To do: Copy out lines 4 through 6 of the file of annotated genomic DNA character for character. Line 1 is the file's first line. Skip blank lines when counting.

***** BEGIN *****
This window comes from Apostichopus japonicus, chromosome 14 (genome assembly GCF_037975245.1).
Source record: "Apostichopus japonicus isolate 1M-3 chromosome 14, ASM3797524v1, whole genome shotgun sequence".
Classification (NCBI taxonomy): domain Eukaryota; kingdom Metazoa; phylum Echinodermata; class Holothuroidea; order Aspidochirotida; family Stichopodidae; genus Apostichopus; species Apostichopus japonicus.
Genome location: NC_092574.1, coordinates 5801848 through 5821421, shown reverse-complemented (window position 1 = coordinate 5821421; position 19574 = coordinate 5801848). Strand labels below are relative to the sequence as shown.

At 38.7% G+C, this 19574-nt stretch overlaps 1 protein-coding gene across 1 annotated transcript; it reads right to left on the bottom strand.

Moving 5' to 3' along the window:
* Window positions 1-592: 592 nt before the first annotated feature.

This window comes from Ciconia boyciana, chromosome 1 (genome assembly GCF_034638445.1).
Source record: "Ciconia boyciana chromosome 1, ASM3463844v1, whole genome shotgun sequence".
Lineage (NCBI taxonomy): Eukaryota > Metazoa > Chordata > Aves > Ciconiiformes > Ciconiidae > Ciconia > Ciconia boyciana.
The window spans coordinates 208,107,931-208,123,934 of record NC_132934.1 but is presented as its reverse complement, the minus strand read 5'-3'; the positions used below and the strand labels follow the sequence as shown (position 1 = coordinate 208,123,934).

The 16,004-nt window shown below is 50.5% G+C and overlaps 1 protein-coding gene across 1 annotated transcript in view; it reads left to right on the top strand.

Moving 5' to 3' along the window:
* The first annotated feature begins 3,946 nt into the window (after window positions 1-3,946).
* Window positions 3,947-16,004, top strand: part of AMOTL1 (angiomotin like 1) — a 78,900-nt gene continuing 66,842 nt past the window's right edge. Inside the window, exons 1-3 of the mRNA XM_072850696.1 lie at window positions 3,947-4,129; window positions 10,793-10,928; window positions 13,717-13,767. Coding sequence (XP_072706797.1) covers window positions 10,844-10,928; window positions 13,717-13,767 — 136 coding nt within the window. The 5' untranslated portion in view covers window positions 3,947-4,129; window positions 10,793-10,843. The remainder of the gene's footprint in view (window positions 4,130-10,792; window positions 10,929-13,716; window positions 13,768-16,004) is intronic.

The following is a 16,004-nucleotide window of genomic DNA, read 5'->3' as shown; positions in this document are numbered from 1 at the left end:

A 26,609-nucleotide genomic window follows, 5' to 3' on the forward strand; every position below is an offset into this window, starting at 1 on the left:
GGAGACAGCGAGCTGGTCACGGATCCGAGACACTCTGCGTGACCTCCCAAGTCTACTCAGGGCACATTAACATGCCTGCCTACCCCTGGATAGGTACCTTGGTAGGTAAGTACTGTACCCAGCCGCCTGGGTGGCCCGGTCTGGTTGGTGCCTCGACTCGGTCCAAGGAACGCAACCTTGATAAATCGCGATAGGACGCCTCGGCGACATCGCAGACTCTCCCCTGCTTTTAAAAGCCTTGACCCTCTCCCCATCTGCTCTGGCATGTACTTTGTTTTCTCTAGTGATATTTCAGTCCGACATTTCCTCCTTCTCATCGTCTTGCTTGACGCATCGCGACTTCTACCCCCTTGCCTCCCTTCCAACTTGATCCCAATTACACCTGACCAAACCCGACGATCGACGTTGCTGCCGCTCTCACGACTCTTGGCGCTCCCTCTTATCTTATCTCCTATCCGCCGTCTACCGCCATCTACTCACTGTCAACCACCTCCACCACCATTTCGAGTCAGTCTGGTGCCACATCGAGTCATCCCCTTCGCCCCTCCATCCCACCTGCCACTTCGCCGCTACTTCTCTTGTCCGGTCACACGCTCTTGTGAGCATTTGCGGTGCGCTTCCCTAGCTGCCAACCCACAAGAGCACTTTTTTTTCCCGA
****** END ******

Genome location: NC_092574.1, coordinates 5801848 through 5821421, shown reverse-complemented (window position 1 = coordinate 5821421; position 19574 = coordinate 5801848). Strand labels below are relative to the sequence as shown.

At 38.7% G+C, this 19574-nt stretch overlaps 1 protein-coding gene across 1 annotated transcript; it reads right to left on the bottom strand.

Moving 5' to 3' along the window: